Tips on planning your kitchen lighting
One of the very first things to be considered when planning a new kitchen should be the lighting, as electrics and fittings have to be installed at the start of the project. It’s such an integral part of any design scheme and if it isn’t done at the start of the process it can lead to problems later. With design options constantly changing and regular innovations in lighting technology, it can be hard to keep up to date with the latest trends and choose the right illumination but designers and specifiers are increasingly aware of the importance and impact of lighting in the kitchen and therefore embrace different ideas and influences.
The primary consideration for selecting efficient task lighting in every kitchen, no matter how large or small, is safety. You need direct lighting wherever any food preparation is taking place – worktops, sinks and hobs – to make sure chopping and cooking can be done safely and without shadows. The ambiance of the lighting is also a very important aspect to consider as a combination of both task and mood lighting is inevitably required. The colour of the lights is also important as the feel of a room can vary dramatically depending on the different reflective surfaces, strength of the light and other factors.
It is possible to illuminate a kitchen without using any ceiling lights. There is a wide range of spotlights, downlights and strips for use either under or on top of kitchen units. This also allows more creativity as it’s possible to conceal fixtures and fittings.
Under cabinet lights are perfect for mood and task lighting as there are a range of sizes available including recessed or semi-recessed options which are less exposed to grease and dirt. Also, if lighting is likely to be in contact with liquids and/or food, a light with a higher IP rating is preferable. There is no actual regulation requirement for IP rated lights in kitchens but they are easier to clean and you have increased protection from dirt/dust. LED strip lights in place of single light plinth lighting can be a very subtle but powerful way of creating the right mood for the kitchen as well.
The Targa COB light fitting is increasing in popularity. Designed to be surface mounted on to the panel of the cabinet or fly-over shelf, it’s an ultra slim contemporary light fitting which is both stylish and practical. High intensity chip on board (COB) LEDs give a wider beam angle and an even bright constant light. The COB doesn’t have any diodes so there are no visible ‘dots’ which is particularly helpful in highly reflective areas. Like all LEDS they use a fraction of the energy needed for halogen bulbs and are a flexible product suitable for all kinds of lighting. In terms of lighting development they are a big step forward, not only for aesthetics but for the safety of the individuals involved. It is unlikely they will be a complete replacement for standard LEDs as some enjoy the classic LED effect and standard LEDs are a less expensive cheaper alternative. However, the quality of the COB lights and the fact they can last between 30,000 and 50,000 hours helps justify the price premium.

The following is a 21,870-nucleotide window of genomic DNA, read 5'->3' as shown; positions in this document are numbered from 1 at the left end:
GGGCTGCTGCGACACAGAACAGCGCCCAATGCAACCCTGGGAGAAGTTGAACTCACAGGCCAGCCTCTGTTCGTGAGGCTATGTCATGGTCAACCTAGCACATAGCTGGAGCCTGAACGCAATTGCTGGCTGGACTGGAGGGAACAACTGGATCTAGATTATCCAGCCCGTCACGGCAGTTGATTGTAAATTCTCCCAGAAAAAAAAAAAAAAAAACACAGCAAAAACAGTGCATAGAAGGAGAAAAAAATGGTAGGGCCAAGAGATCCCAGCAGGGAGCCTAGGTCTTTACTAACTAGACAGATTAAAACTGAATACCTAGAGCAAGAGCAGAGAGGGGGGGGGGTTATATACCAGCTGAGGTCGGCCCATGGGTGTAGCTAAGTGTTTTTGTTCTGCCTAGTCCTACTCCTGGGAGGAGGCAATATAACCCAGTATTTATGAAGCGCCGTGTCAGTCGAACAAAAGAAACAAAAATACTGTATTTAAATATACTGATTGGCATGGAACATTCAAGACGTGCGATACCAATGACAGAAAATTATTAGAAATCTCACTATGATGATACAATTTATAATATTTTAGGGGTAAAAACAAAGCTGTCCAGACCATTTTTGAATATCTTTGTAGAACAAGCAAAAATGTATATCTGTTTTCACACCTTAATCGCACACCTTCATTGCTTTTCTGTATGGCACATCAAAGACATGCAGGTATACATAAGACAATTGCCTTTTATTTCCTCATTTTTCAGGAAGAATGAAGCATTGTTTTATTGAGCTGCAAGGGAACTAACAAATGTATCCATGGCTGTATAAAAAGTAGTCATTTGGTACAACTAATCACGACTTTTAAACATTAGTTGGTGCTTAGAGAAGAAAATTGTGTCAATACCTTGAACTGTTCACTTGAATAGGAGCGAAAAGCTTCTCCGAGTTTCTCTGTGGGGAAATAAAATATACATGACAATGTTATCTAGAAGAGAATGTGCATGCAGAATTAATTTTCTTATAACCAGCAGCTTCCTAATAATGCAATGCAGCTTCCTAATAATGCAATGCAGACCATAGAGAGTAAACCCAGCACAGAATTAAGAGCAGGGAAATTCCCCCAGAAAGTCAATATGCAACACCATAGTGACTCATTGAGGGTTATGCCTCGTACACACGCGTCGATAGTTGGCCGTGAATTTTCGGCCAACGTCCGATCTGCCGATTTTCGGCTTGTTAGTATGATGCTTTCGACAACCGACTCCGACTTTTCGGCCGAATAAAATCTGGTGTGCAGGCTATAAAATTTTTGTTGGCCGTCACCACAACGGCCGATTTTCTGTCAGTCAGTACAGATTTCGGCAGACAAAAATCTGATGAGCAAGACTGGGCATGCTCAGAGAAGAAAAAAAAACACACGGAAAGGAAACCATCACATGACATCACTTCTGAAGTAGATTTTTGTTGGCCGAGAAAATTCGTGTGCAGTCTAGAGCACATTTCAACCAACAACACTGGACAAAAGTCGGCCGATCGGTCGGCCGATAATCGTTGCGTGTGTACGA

Ashley Smith of Leyton Lighting commented “COB options are increasing in our range of fittings, the benefits of the construction allows for more discreet product designs rather than the traditional triangles. We feel that the cheaper end of the LED market will gradually reduce and be replaced by the optimum LEDs and COBs.”
LED tape is also very much in demand offering easy installation, the option to diffuse the lights to reduce spotting and a range of different colours including colour changing and different IP ratings to increase the longevity of the item. Due to the increased popularity of bespoke kitchens, profile lighting is also an easy way to cater to the variety of client demands.
The colour of lights is sometimes overlooked but can have a dramatic impact on the kitchen. Cool white lights are a very white light with a slight blue tint and are often compared to that of a hospital or museum. In domestic use they can work well in white kitchens, making small spaces appear larger but can also accentuate the colours of objects. Warm white lights on the other side of the spectrum are more akin to a sunset and have an orangey tint, working well in traditional style kitchens. Lastly, neutral lighting has more flexibility and can be used in any style of kitchen within reason, depending on preference.
In this technology-obsessed world, lights controlled by phones and wireless units will most likely improve and enter into mainstream kitchen design. Integration of electronics in a safe manner is an important aspect of many new kitchen builds. Mobile use and the technology involved within this has rocketed in the past decade and in as little as five years has seen global usage double. The pop-up socket, for example, is becoming increasingly popular with USB ports to allow for charging of phones.
It would make complete sense that in future kitchens you can control lights, appliances and a lot more all from your phone. It is certainly possible to do so now and as materials and economies of scale reduce prices for the everyday consumer, we will see an influx of Wi-Fi controlled appliances, lighting and other elements all integrated from the design stage.
Warm White v Cool White Image comparison – Intergral Led. (2015). Warm White or Cool White?. Available: http://www.integral-led.com/education/warm-white-or-cool-white. Last accessed 08/03/16.